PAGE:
3. Who is the ‘person in charge’ of developing our new leaders?
  4. Is leadership development an organizational priority?
  5. How are our top leaders involved?

Where to Start

Step 1: Align with strategy

Ensure that the leadership development efforts are aligned to the organization’s mission, vision, values, and strategic plan. Senior leaders also must accept that leadership development is a lengthy process.

Step 2: Create common set of values

Ensure that there is a common set of leadership values and standards that permeate everything the organization does including-  recruiting, hiring, succession planning, and performance management.

A good starting point for the values may include the following:

  • Results Focus
  • Accountability
  • Respect for Others
  • Leveraging Diversity
  • Effective Communication
  • Building Trust

Step 3: Communicate the philosophy

Create a leadership development philosophy statement that defines the principles the organization champions. A leadership development philosophy provides direction for those crafting the plan and a communication tool to help the organization understand leadership development.

Step 4: Agree upon objectives

Make certain that all leaders are aligned to the following objectives:

  1. Make improving bench strength a top priority (including succession and retention plans)
  2. Ensure each leader takes responsibility for developing future leaders
  3. Measure the business results of leadership development
  4. Making learning an organizational priority
  5. Create formal development plans for emerging leaders

Lack of true engaged support from current leaders is one of the key reasons that leadership development fails. Your role as an HR professional is to help senior leaders see leadership development as a strategy as opposed to being the project du jour. Identifying and improving the quality of leaders must be a top priority to ensure a filled pipeline of experienced employees ready to be placed.

For any further questions about how you can support leadership development, please give our Advice & Resolution team a ring at 919-878-9222 or 336-668-7746. If you have any suggestions as to how to improve leadership development, we’d love to hear them in the comments section!

CAI’s June 2011 Training Showcase

Tuesday, July 12th, 2011

On Friday, June 24, more than 45 HR professionals and company executives visited CAI’s Raleigh location to attend its June 2011 Training Showcase. CAI’s Training Showcases are free events, held three times a year at the company’s Raleigh and Greensboro offices, and they offer opportunities for company decision makers to gather information on CAI’s diverse training options.

The June event began with CAI’s Director of Learning Services, Colleen Cunningham, asking participants why they decided to attend. Several enthusiastic audience members interjected various reasons, such as seeing the event in CAI’s management newsletter and wanting to help employees improve in their positions.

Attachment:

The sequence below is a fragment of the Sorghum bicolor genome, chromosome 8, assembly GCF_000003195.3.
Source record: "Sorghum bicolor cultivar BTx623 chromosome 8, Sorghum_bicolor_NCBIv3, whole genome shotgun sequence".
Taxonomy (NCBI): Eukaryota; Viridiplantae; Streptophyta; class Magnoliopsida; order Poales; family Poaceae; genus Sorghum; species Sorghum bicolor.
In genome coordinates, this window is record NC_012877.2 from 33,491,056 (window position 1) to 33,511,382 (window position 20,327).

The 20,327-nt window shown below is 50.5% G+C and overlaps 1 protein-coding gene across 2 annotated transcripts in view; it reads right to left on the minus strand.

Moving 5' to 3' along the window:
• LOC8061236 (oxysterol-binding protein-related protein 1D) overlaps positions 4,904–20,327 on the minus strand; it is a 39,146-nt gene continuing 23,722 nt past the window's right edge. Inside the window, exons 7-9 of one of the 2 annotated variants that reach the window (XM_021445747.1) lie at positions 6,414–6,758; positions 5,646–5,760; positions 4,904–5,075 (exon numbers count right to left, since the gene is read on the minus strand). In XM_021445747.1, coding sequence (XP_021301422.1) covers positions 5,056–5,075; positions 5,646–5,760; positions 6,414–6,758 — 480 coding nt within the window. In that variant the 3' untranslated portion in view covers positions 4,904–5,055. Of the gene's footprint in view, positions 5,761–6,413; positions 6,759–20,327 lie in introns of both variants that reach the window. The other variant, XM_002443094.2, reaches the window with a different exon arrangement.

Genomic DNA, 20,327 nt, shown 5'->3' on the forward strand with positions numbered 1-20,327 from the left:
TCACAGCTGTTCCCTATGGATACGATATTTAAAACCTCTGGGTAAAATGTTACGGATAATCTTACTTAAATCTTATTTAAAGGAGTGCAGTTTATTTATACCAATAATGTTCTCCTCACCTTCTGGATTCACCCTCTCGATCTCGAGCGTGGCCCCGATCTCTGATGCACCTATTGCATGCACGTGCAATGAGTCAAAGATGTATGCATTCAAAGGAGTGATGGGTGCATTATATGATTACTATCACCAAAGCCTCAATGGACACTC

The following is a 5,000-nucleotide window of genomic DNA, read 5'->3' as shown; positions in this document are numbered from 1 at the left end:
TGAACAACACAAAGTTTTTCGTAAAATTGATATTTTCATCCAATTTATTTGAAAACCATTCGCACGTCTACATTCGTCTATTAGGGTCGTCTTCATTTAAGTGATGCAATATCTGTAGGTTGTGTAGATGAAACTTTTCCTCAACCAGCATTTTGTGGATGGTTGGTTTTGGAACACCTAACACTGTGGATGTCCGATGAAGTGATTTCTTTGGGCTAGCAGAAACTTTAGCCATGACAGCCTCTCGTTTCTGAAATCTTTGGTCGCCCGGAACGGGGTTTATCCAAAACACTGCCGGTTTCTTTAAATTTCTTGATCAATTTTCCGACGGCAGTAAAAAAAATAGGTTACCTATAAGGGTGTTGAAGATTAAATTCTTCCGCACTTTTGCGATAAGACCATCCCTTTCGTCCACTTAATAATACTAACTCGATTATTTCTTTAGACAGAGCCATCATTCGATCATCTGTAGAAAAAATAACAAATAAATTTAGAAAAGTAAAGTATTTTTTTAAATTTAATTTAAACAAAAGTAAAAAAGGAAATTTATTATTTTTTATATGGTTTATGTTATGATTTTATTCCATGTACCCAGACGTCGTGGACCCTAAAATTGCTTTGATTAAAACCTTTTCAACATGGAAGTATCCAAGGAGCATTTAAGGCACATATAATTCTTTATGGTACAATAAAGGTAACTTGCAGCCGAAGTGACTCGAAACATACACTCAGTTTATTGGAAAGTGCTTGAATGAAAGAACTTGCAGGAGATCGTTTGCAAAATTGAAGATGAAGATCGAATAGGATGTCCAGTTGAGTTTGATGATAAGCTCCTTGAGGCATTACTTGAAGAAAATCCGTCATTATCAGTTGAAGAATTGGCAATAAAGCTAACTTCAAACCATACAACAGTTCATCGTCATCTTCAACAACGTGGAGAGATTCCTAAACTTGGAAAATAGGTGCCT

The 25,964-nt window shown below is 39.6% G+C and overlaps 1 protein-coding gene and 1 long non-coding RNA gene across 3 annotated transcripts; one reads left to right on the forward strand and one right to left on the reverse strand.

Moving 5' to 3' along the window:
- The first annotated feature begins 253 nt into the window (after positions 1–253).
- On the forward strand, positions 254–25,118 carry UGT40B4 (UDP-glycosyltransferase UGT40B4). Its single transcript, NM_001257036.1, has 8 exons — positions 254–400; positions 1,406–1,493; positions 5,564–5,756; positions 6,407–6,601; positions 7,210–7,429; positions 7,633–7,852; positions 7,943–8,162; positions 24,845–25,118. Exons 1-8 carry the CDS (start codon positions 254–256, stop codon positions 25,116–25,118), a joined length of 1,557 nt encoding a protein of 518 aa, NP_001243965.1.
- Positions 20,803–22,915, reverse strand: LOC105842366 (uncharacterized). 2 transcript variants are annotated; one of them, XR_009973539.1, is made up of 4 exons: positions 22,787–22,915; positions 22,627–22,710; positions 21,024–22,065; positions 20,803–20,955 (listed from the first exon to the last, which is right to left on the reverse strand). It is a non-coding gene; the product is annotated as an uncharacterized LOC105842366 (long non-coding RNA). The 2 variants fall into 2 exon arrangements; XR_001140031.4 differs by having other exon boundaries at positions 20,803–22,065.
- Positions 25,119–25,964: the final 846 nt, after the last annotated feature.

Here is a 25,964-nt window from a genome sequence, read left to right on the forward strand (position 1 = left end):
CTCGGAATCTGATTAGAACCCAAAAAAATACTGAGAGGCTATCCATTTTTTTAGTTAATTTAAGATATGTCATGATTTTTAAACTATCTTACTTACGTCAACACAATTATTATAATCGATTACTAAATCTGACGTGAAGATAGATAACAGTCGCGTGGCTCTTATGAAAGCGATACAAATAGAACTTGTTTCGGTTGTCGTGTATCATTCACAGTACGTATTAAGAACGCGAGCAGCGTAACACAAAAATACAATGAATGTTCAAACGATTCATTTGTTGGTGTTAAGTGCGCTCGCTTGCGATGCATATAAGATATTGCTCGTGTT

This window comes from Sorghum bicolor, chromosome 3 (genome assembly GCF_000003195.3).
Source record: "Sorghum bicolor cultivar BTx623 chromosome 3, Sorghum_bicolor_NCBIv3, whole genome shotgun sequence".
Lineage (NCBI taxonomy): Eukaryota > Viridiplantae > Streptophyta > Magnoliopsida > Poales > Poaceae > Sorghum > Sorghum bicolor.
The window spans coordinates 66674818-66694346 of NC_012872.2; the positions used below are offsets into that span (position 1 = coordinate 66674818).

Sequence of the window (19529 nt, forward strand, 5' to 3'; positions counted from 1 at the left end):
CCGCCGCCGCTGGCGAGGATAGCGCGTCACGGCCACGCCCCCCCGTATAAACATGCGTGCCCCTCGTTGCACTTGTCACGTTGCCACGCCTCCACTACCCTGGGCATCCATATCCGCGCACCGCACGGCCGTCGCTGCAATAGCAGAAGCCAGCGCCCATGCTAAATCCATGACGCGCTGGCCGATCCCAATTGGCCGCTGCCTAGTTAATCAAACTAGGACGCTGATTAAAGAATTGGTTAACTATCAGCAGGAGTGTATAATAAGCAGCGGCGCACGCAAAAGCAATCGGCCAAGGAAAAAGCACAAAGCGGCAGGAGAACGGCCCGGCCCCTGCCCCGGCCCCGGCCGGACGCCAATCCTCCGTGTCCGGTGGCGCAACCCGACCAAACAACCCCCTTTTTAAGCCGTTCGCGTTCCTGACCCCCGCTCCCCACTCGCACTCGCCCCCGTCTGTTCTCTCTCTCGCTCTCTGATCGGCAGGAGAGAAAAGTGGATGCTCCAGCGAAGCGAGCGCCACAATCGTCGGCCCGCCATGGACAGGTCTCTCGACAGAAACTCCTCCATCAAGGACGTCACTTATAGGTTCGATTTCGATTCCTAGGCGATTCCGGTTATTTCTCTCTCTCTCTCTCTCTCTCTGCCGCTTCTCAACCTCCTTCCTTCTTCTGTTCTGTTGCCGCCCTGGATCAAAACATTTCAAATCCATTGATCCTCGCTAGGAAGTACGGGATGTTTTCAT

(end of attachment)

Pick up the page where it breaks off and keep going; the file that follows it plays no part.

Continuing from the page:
“Our company is growing, and we need to expand our training, so we wanted to see which programs were best,” said Bonnie Wooten, HR Generalist at Implus Footcare.

Following a brief introduction of CAI’s staff and principal training facilitators, Colleen shared with the audience some of the training services that CAI provides, as well as the organization’s overall education philosophy. The Learning and Development Team members base each of their courses on CAI’s learning model, which includes items to measure learning results, such as self-assessments; defined learning objectives; and interactive exercises, role-plays and case studies. After guests learned how CAI strives to maximize training results, they were free to attend sessions that offered snapshots of what potential participants would expect to experience. Some of the sessions included:

CAI facilitators work to ensure that all of their programs are interactive to keep participants alert and engaged in the information they receive and the activities that they perform. The June 2011 Training Showcase facilitators, Brad Geiger, Maureen Bertolo and Kelly Barefoot, also added passion and expertise to their sessions.

For example, in Maureen’s session Fundamentals of Management Certification Program, she asked all participants to stand up and walk around the classroom to introduce themselves, which involved saying their name, title and company they represented. This activity helped them become familiar with each other while also teaching them that getting to know staff members is an important part of being in management.

Brad and Kelly utilized real-world examples to relate to audience members in their sessions.  Kelly asked her participants in Developing Others Through Coaching to think of great coaches—job, school or sports related—and the qualities that made them effective teachers. This exercise helped attendees discover strategies to grow successful employees.

“Their use of interactive role playing is very effective,” said Janice Willmott, Chief Administrative Officer at Disability Rights NC, when describing the facilitators’ teaching methods.

The following are additional descriptions participants used to characterize the teaching styles of Brad, Maureen and Kelly: energetic, dynamic, knowledgeable, well-informed and efficient. Their teaching approach encouraged participants to interject frequently, ask thought-provoking questions and cooperate in problem solving.

Not only did participants get to sample programs that generally run for two days, but also they received binders full of each program’s key objectives, learning deliverables and main points of discussion.

The evaluations from CAI’s June 2011 Training Showcase revealed that participants obtained a good sense of each session’s layout, and several participants commented that the event exceeded their expectations, making the experience great.

If you’d like to learn more about CAI’s training programs, please visit our website at www.capital.org or contact a member of CAI’s Learning and Development Team at 919-878-9222 or 336-668-7746.